Jacques Rivette – Le coup du berger AKA Fool’s Mate (1956)


When an unfaithful wife receives a fur coat from her lover as a gift, they must figure out a way to keep the husband from discovering the coat’s true origins.

This short by Jacques Rivette is often cited as the first film of the French New Wave. It was
co-written by Claude Chabrol, Jean-Marie Straub was the assistant director and there are
cameos by François Truffaut, Jean-Luc Godard, Chabrol and Rivette himself. Starring
Virginie Vitry, Jacques Doniol-Valcroze and Jean-Claude Brialy.

Claire (Virginie Vitry) is a chic young Parisian woman married to a somewhat older husband,
Claude (Jean-Claude Brialy). As this 28-minute trifle opens, she leaves her husband playing
baroque music at the piano, telling him she is off to see her sister, Solange. In reality she
meets her lover, Jean (Jacques Doniol-Valcroze) at his apartment; after some idle chatter
and love-making he tells her a story of the shriveled heads that the Jivaro indians used to
give their lovers as tokens of affection but as she shivers in disgust, he gives her a mink
instead. How will they hide it from her husband though? An elaborate scheme involving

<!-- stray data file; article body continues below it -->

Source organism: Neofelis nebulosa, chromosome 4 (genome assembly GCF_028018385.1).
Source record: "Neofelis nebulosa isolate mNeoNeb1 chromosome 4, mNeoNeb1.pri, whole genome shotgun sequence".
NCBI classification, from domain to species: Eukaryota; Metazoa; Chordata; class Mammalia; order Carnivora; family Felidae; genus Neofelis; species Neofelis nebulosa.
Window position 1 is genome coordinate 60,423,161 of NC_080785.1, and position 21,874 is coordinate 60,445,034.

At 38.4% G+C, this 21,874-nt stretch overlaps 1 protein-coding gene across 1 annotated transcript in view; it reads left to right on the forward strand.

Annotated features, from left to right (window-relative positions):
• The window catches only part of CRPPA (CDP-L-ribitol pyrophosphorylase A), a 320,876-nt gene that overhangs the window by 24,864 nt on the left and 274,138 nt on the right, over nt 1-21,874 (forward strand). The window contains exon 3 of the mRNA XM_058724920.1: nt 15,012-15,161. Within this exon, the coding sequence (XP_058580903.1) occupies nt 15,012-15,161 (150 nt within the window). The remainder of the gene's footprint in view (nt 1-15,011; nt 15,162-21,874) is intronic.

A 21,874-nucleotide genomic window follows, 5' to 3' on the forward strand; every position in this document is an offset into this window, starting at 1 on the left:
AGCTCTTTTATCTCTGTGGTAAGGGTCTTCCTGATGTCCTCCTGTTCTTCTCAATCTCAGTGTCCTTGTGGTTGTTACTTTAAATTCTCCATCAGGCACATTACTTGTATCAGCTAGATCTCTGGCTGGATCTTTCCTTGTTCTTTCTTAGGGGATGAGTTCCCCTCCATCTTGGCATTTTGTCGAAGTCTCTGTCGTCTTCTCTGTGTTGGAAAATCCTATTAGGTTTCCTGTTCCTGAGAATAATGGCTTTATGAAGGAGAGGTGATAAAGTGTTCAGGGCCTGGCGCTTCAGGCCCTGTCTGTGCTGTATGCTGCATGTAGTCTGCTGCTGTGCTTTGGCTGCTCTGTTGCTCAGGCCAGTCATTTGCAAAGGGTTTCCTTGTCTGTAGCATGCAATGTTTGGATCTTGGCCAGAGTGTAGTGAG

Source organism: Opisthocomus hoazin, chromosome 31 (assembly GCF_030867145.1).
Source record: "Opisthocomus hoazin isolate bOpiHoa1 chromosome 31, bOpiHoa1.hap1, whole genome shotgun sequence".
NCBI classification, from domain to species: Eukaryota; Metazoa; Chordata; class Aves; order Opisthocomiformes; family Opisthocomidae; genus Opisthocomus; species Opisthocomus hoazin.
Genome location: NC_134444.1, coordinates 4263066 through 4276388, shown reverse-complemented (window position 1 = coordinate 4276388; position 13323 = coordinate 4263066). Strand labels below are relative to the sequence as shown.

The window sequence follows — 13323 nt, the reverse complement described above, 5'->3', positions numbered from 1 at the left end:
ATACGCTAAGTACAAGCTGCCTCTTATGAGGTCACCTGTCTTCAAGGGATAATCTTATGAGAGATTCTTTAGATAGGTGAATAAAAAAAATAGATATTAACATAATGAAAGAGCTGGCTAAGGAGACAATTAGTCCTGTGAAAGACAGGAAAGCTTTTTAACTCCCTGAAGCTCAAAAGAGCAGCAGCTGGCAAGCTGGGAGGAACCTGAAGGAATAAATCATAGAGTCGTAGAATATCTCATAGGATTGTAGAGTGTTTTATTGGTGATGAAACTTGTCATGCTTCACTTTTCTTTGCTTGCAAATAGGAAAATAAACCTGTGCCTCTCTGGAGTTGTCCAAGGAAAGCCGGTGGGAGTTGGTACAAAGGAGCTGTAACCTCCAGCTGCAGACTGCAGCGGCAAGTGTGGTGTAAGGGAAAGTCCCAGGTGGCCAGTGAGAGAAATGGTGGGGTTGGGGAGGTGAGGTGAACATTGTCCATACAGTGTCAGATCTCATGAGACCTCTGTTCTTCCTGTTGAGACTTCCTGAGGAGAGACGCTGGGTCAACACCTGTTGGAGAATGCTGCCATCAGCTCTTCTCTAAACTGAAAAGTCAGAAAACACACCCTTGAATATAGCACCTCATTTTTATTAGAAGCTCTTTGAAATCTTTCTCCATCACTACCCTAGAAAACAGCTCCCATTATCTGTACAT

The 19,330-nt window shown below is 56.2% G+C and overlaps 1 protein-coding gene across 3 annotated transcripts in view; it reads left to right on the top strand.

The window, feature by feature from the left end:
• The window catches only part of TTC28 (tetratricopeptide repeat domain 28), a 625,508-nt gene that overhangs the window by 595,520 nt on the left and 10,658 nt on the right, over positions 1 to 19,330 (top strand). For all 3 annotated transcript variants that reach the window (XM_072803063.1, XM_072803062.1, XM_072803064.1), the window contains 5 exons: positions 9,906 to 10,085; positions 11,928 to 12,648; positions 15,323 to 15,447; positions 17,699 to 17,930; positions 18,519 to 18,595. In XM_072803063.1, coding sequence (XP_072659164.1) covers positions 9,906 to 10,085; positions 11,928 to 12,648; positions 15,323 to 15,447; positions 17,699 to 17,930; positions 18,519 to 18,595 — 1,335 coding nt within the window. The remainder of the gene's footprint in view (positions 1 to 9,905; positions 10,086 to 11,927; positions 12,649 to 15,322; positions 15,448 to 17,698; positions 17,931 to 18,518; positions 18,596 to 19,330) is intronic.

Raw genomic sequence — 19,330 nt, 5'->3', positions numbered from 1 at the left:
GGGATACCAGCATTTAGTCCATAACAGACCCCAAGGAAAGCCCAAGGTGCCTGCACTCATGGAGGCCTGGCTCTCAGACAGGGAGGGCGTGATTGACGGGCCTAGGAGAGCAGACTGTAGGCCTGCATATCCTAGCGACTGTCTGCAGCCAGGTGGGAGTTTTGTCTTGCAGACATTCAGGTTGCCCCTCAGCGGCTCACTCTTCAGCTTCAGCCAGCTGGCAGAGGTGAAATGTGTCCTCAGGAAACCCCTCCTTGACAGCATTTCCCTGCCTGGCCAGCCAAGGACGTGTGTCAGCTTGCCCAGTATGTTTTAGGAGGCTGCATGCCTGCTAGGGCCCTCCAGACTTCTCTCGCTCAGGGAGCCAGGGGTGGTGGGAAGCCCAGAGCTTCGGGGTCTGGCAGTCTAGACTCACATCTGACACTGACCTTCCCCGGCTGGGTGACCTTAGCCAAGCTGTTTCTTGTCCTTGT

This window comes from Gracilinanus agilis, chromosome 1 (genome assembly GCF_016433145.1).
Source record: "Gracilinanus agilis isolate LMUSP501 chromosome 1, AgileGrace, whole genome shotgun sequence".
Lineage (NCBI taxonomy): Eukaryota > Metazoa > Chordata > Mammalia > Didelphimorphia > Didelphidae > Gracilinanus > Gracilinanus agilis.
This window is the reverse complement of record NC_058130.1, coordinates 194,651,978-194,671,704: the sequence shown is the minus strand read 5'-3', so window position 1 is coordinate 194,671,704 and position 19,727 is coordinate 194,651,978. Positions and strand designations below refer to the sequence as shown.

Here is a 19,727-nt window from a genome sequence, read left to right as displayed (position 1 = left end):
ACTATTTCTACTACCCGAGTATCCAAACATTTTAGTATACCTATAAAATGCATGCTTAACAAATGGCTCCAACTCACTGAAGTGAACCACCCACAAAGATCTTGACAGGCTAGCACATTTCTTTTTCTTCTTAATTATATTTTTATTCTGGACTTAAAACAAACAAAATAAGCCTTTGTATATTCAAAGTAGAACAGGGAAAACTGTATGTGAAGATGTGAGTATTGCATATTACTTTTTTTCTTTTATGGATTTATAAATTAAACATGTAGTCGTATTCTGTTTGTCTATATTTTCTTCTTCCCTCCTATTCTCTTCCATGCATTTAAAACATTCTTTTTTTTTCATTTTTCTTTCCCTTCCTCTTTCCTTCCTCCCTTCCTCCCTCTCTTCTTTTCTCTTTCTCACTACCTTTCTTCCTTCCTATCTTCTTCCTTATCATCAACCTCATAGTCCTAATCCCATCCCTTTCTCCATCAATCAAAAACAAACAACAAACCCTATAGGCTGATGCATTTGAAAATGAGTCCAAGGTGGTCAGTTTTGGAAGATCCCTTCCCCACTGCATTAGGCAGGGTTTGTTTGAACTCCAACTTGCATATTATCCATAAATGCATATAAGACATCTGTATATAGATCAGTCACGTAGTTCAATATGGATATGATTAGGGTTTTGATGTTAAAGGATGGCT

hiding it at a bus terminal where the husband himself will find it and bring it home is
concocted but alas the husband is wiser than they think…

A playful and charming little piece seemingly indebted to noir in its conspiratorial storyline and
photography – though much lighter than true noir, co-written by Rivette with Charles Bitsch
and Claude Chabrol, who appears in a cameo in a party sequence at the end along with
Rivette, Jean-Luc Godard and François Truffaut, this is Rivette’s 4th and last short (28
minutes) before he turned to features. It’s his first in 35mm with sound, and the photography
(black and white) and mise en scene are quite accomplished if for the most part
unspectacular. Several of his trademarks do show up here, including the interest in games
and play-acting, conspiracies and young love; also in its use of diagetic sound – as far as I
can tell all of the music in the film is by the baroque composer François Couperin, but it is
heard as part of a typical mimetic sound-scheme, played on the piano in the first scene, and
played on record in later scenes. The film is framed as a story of a chess-game, narrated
briefly at various points by the director who comments on the story in a droll, ironic manner
that reminds me more of early Godard than of Rivette’s other work.


Subtitles:English (muxed)

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